The wind was blowing through the window. The cold air slapped him in the face as he remembered his whole life flash before him. He remembered the time he took his family to the beach. It was a wonderful vacation, full of life and full of love. There was one time when he crashed the car one week before they were to leave on the vacation of their dreams. It seems like there was always something that impeded Richard’s plans. And now, he had outlived them all. His wife and kids were all gone.
It was a fever that made him open the window on this night. The wind was telling him to, whispering into his ear, everything that he wanted to hear. The story of his life. Both good and bad decisions were plaguing his mind, but he would not let the bad choices he made destroy him. He figured that this was the end, but there was one thing that he still had to do. His great grandson was about to turn eighteen years old and was leaving for university soon. The young man fancied writing stories.
“Don’t take me yet,” he whispered into the icy wind.
The very second he did that, his fever vanished. He felt a boost of energy and used it to drag out an old cedar chest from the floor of his closet. Richard shut the window and situated the chest at the foot of his bed. Then he sat down. When he was younger, he would have bent over easily to unlatch it, but he was ancient and stiff now. He dusted the old chest off the best he could with his foot, flipped the latch with his big toe and slid down onto the floor softly so he could inspect the contents.
There were notebooks, papers, pens—some thirty—forty years old. Maybe older. He was staring at his missed dream. Instead of following it, he worked himself to death.
“I’ll write tomorrow,” he always mumbled to himself.
He started tons of stories, but never finished.
His grandson had taken after him. It was a talent. Not being a writer, but being a storyteller. The ideas freely flowed in his mind, and they still did. He categorized every piece of writing that he had ever written. He put them in order of what he considered being his best work first.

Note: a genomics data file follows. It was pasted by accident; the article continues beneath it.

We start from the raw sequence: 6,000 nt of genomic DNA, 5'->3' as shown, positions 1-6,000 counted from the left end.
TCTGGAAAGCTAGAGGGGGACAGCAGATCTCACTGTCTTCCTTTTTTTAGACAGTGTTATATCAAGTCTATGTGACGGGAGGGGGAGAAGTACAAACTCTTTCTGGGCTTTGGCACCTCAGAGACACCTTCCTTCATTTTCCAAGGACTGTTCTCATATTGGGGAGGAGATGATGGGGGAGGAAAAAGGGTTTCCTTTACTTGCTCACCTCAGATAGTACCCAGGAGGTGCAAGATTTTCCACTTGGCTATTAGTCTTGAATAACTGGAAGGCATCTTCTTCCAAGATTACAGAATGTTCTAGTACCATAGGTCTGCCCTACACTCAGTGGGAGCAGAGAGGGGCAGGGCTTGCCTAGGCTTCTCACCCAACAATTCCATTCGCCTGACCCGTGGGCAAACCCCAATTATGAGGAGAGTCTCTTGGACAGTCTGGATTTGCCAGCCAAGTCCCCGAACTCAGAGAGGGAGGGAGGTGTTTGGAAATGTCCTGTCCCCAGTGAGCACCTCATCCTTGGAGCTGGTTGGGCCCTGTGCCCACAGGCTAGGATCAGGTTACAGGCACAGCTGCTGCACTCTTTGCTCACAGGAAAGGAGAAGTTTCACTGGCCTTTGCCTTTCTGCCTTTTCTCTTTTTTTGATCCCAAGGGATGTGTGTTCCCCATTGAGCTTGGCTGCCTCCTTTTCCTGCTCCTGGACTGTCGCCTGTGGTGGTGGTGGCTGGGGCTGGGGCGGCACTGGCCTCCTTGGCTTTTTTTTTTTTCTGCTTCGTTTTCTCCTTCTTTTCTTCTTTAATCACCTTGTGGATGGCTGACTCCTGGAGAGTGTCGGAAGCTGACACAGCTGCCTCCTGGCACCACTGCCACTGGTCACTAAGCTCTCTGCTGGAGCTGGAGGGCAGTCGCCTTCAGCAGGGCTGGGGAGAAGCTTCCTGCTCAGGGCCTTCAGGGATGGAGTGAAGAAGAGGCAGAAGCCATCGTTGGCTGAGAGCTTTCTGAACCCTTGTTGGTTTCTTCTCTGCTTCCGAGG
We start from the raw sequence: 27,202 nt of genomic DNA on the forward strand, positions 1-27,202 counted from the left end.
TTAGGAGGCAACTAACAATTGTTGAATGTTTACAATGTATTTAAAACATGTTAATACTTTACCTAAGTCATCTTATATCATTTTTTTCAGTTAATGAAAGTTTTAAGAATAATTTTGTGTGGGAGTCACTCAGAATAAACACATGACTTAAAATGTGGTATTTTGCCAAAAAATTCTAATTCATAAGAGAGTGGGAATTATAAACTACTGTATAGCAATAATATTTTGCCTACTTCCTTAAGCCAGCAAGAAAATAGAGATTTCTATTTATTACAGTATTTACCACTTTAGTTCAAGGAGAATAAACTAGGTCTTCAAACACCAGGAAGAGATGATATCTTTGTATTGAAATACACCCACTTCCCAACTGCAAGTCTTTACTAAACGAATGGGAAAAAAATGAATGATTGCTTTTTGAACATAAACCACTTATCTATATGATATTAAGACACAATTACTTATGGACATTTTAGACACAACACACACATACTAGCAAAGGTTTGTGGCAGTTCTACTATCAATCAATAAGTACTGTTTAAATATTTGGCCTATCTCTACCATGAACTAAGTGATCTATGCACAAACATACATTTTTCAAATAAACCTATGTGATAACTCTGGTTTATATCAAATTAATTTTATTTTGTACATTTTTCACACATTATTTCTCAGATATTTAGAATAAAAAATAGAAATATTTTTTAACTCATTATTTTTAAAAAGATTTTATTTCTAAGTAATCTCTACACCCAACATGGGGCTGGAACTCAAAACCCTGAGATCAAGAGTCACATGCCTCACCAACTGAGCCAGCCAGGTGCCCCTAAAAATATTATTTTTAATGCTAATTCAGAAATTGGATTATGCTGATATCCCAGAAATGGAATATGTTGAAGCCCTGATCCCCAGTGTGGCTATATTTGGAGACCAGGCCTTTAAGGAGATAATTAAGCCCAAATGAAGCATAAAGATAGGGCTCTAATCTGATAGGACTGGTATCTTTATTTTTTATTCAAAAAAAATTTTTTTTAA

Richard didn’t know how long it took. He knew his grandson, his only surviving relative, would come and check on him before he left for college in a few weeks. Richard began by picking up the most important story and reading. The characters were not as he remembered them, and the story felt foreign. He created a movie in his head, a movie that ended abruptly, not even halfway through.
“Damn it—No more words. It was just getting good,” he shouted.
He picked up the pens from inside the chest, but none of them worked. He crawled over to the nightstand and found a few that still did. Then he crawled back to his warm spot by the cedar chest and wrote. The morning light came, then the dark, and then it repeated. He didn’t know how long this went on as he lost track of the time. Occasionally, he would endure the painful mixture of old age and gravity to stretch and drink some water in the kitchen. But he dared not eat any food. The more he starved, the more fragile he felt. The more fragile he felt, the better his writing became.
He was creating masterpieces. Not just one, but many. His body continued to get weaker, and he finished the entire spectrum of writing projects from most promising to least. Now even the weakest story had a strength and power behind it. His experience, life and creativity created gold. But there was one more thing to write.
You are my grandson, and I absolutely love your writing. As you know, I am an old man. My time here has ended, and I feel you could use my stories, even if it just for inspiration. So, I am gifting them to you to do with as you see fit. Use them as your own, change them, but please don’t change them so much that you destroy them. The stories are like children to me, and like children, they must be treated with care. I trust you will take care of my life’s work. I love you and I will always root for you from wherever I may be.
Richard gently placed all the writing back into the cedar chest and closed it. He slid the letter in the box’s side so that Daniel could easily find it.
This time when he opened the window, the coldness came to take him. But a warmth and feeling of accomplishment engulfed him. He smiled, took a final deep breath, and whispered, “I’m ready.”
Copyright © 2021 by Ryan Barnard-Stoker